This article originally appeared in the Municipal Journal.
Local government plays a critical role in shaping people’s health, because it has the power to design, deliver, and invest in the things that keep us healthy – the building blocks of health. But many local governments across England are currently struggling to provide and maintain some of these building blocks – things like decent housing, good education, access to transport and green spaces – as their finances are under strain.
Overall spending power reduced by 10.2% between 2009/10 and 2021/22, driven largely by a 31% reduction in funding from central government. This has recently been compounded by soaring inflation rates driving up the costs of providing services, alongside increased service demand, particularly in adult social care and children’s services. The situation is particularly difficult for local authorities in deprived areas, where the amount of funding received strays furthest from population need.
This financial strain has increased the risk of councils issuing Section 114 notices – ‘going bankrupt’. Both Birmingham City Council and Nottingham City Council have hit the headlines in recent months due to issuing such notices, but they were not the first to do so, and they’re unlikely to be the last. Since 2018, eleven such notices have been issued by English councils, and 83% of local authorities report facing funding gaps in 2024/25.
The sheer number of councils in this precarious position points to a fundamental flaw in the current system of local government funding. Despite this, central government has dragged its heels on reforms, meaning that many councils across England now need to embark on far-reaching savings exercises to balance their budgets, which may impact population health.
What does this mean for health?
Given that local government is key to ensuring that the building blocks of health are in place, many measures that could be taken to save money may be detrimental to the health and wellbeing of local communities, both in the short- and long-term. For example, closing day care centres for disabled people would have a significant impact on the health of service users and carers, due to increased isolation, reduced contact with health care professionals, and less opportunity for respite.
Closing museums, theatres, parks, libraries, and leisure centres may save money, but would erode community cohesion and pride, to the detriment of community wellbeing, and would remove spaces for people to be physically active and keep warm.
Cutting discretionary school transport to save money could have a negative impact on child health in rural areas. In particular, families with low incomes may be unable to fund alternatives, like travelling by car, and will find it harder to find funds for public transport, impacting school attendance and subsequent educational attainment. Longer journey times on public transport may also lead to reduced participation in extracurricular sports, reducing physical activity and social interaction.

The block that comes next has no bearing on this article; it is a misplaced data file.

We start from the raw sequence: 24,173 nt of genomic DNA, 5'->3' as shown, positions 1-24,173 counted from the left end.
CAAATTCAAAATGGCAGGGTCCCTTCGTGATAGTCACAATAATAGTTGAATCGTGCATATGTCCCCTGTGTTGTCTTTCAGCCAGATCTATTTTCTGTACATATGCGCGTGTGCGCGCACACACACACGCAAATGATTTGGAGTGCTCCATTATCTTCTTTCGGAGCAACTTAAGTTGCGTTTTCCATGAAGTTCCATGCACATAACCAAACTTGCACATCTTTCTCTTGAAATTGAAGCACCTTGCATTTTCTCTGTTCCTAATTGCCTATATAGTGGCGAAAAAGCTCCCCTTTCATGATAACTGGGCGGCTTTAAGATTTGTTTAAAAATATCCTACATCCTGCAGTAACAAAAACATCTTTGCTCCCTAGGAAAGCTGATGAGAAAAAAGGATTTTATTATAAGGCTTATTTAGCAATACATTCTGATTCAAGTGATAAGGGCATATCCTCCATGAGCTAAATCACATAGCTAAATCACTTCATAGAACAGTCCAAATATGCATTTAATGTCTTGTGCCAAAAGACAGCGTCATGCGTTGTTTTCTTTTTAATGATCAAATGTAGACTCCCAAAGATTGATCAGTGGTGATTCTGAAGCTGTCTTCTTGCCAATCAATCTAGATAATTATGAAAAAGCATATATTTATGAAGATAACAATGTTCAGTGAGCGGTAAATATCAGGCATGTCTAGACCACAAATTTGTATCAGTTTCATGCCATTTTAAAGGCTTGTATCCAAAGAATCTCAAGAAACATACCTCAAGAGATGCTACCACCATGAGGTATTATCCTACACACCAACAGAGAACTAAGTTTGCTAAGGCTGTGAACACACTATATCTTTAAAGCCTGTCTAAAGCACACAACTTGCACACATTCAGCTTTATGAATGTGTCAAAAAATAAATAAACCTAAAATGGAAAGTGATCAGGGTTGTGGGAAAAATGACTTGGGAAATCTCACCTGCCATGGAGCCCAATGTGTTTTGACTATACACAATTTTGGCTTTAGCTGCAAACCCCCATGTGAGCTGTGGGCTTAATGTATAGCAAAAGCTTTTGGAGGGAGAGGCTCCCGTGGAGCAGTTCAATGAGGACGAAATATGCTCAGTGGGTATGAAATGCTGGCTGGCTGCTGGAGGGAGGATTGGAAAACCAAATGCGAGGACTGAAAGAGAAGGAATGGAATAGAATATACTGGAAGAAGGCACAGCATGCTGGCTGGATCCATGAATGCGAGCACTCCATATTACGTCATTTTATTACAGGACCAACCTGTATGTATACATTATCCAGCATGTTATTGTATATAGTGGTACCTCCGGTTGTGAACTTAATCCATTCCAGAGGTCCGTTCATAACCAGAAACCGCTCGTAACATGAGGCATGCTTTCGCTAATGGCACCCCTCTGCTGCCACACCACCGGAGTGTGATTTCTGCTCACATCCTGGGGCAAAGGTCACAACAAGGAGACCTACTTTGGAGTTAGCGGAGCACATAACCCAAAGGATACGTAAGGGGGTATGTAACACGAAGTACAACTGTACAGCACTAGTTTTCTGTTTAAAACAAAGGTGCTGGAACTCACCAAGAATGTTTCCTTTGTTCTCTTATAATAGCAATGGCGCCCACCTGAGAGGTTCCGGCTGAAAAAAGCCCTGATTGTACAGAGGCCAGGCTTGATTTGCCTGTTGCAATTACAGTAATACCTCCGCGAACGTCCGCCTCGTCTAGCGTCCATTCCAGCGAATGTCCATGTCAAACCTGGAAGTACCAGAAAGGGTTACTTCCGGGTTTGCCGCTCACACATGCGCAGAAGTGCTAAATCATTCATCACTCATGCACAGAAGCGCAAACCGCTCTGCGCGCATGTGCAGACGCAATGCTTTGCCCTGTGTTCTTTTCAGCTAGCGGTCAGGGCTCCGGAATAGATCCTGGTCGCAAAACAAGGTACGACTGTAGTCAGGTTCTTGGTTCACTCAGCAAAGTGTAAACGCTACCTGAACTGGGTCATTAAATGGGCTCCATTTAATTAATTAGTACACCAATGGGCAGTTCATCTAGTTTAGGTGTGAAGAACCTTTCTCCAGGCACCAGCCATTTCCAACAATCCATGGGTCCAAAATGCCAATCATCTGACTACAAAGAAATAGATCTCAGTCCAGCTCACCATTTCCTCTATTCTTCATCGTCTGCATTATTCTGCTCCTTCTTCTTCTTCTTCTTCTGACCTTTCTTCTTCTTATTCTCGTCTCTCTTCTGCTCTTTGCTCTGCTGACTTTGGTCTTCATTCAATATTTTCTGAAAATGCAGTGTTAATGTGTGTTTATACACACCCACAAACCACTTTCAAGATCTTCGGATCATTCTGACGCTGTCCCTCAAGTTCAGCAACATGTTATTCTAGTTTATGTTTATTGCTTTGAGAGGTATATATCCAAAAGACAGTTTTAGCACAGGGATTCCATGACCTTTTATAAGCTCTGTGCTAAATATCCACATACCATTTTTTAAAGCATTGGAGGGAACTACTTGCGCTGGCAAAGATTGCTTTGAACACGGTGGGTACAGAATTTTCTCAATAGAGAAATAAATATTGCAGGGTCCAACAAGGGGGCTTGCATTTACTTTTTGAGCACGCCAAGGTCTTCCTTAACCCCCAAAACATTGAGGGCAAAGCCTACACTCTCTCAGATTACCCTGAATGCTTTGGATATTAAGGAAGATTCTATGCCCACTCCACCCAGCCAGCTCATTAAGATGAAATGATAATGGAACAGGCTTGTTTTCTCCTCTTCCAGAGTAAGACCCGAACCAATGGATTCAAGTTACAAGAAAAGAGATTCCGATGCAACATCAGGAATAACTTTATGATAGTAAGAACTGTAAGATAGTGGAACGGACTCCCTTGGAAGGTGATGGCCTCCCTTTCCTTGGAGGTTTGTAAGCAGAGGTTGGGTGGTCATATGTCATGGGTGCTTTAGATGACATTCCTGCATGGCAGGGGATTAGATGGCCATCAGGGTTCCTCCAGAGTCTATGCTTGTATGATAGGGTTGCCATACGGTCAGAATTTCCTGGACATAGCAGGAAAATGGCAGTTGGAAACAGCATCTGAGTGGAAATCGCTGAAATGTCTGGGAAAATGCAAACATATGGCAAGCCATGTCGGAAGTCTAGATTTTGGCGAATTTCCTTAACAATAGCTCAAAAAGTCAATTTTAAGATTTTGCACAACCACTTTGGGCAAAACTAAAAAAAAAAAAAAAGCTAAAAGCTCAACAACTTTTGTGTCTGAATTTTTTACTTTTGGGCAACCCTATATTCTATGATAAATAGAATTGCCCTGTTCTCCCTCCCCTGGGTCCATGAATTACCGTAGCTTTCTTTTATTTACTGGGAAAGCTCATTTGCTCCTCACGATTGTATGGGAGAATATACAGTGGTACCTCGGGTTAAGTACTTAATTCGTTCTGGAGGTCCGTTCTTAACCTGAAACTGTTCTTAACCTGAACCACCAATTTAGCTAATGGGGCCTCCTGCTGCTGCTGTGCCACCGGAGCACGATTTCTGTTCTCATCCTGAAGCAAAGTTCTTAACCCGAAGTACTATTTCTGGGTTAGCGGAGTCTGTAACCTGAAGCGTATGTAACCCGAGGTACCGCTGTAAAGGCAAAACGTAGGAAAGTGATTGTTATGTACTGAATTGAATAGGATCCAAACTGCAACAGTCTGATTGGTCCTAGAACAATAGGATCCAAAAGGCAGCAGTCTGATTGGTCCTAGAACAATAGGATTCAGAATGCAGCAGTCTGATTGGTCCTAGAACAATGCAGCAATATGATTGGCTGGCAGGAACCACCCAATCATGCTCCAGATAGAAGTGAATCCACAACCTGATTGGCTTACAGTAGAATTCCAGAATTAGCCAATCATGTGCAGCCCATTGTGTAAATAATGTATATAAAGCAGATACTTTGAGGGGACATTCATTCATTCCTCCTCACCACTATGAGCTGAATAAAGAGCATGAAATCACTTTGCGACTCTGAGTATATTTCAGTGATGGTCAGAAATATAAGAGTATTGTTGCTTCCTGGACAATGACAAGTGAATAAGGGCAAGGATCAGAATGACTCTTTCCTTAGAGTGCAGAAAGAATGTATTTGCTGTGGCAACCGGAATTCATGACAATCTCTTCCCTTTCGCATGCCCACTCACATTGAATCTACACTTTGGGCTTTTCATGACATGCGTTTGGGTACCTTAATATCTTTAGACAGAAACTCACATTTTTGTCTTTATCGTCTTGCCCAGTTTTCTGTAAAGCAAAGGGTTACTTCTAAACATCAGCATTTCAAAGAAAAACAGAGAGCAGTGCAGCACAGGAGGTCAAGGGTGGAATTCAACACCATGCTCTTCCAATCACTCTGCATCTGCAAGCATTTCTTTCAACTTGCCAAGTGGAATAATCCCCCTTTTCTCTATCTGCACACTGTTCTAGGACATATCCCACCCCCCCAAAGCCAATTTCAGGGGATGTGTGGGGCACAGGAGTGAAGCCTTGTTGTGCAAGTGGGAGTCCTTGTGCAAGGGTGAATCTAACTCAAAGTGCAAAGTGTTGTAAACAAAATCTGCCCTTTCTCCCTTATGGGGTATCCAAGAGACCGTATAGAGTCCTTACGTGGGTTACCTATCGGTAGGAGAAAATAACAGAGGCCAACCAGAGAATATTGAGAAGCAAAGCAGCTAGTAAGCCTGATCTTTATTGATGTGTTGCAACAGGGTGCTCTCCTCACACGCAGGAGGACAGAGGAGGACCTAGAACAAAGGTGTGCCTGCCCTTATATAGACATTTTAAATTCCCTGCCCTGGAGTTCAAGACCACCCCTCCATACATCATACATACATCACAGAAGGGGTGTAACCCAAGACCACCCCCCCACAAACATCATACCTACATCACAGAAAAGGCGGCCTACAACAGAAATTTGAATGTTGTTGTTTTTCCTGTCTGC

For residents on the lowest incomes, paying more to travel to school or to access services is likely to place a strain on finances. This may be exacerbated by additional measures that councils may take to rectify finances, such as increasing council tax and cutting jobs. Together, this financial strain would both negatively impact the mental health of low-income households and increase their risk of falling into poverty, which would put them at twice the risk of poor health than those more affluent.
This risk of erosion of people’s health will not only be detrimental for affected individuals – limiting both quantity and quality of life – but will also further increase strain on council finances. This is in part because health and social care services will need to respond to ever-increasing demand occurring secondary to poor population health, but also because the council will miss out on the long-term economic returns that investments in the building blocks of health can have. For example, estimates suggest that, for every £1 invested in them, youth services deliver £6.40 overall return, public transport delivers £3.58, and vocational training returns £15.53, in part due to improved health outcomes.
Protecting people’s health
No council will take decisions to cut services lightly, but it’s clear that difficult decisions are needed to rectify financial shortfalls, many of which will negatively impact population health. However, given how vital good health is – not only for individuals, but for the economy – these impacts must be identified and minimised; this can be done using a Health Impact Assessment.
A Health Impact Assessment is a useful tool to systematically identify the implications of decisions on population health and health inequalities, and implement measures to mitigate them. Such tools have been shown to be effective across populations and policy areas. As such, we recommend that this assessment is used to evaluate major financial decisions made within local authorities. To do this, decision-makers can use the practical resources provided by the Wales Health Impact Assessment Support Unit alongside evidence for how each building block impacts health provided in the Health Foundation’s Evidence Hub. Doing this will allow council decision-makers to minimise the impacts of these difficult, unavoidable decisions on the people at the heart of the local communities that they serve, until such a time as the local government funding model is reformed to provide sufficient and sustainable funding.